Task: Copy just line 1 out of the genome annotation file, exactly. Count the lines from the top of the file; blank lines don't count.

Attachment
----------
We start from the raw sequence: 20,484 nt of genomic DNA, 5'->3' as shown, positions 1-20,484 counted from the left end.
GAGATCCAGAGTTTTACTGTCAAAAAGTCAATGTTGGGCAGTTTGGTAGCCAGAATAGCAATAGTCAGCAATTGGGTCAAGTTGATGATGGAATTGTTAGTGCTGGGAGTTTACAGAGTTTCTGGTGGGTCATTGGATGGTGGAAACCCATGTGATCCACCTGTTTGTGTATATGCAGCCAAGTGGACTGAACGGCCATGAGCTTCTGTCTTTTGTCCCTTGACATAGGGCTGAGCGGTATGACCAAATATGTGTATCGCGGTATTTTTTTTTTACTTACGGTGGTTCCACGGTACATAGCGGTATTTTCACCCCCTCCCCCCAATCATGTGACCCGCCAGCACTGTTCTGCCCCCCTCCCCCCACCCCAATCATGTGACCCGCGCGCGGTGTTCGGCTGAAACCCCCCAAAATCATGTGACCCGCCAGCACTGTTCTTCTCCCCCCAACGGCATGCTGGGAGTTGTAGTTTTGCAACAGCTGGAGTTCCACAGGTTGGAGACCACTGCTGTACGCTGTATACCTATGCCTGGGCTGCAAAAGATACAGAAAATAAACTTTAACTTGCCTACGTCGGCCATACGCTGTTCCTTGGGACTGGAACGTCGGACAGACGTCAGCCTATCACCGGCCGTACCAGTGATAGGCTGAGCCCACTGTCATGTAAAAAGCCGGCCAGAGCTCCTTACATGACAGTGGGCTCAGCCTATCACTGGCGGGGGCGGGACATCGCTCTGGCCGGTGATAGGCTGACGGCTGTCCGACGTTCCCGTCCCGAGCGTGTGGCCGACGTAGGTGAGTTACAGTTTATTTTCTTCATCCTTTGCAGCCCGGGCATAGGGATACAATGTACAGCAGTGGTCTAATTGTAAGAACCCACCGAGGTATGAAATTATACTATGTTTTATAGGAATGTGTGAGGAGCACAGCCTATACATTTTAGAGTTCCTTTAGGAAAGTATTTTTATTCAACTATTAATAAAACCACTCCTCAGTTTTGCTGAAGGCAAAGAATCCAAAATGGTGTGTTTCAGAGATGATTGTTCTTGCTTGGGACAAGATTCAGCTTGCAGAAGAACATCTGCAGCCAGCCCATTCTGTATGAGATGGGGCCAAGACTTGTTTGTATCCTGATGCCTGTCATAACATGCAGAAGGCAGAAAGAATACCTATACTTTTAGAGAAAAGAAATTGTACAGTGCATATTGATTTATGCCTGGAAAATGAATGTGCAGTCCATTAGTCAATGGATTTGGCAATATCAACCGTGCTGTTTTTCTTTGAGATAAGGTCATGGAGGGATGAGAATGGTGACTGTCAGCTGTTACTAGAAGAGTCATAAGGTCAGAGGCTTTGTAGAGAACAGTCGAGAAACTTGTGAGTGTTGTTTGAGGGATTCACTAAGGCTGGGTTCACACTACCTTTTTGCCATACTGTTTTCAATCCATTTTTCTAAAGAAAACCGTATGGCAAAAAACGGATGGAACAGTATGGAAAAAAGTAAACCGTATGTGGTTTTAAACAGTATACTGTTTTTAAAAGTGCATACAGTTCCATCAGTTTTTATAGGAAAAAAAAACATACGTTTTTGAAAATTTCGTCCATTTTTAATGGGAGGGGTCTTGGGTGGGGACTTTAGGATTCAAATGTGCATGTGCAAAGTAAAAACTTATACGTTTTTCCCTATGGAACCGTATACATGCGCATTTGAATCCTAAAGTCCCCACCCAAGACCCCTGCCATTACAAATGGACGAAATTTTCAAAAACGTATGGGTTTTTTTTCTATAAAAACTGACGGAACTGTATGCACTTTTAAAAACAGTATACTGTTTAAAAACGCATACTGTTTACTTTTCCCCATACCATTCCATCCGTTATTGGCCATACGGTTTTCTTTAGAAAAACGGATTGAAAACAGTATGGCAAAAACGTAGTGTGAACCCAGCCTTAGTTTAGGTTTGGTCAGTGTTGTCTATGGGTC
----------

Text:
We start from the raw sequence: 20,484 nt of genomic DNA, 5'->3' as shown, positions 1-20,484 counted from the left end.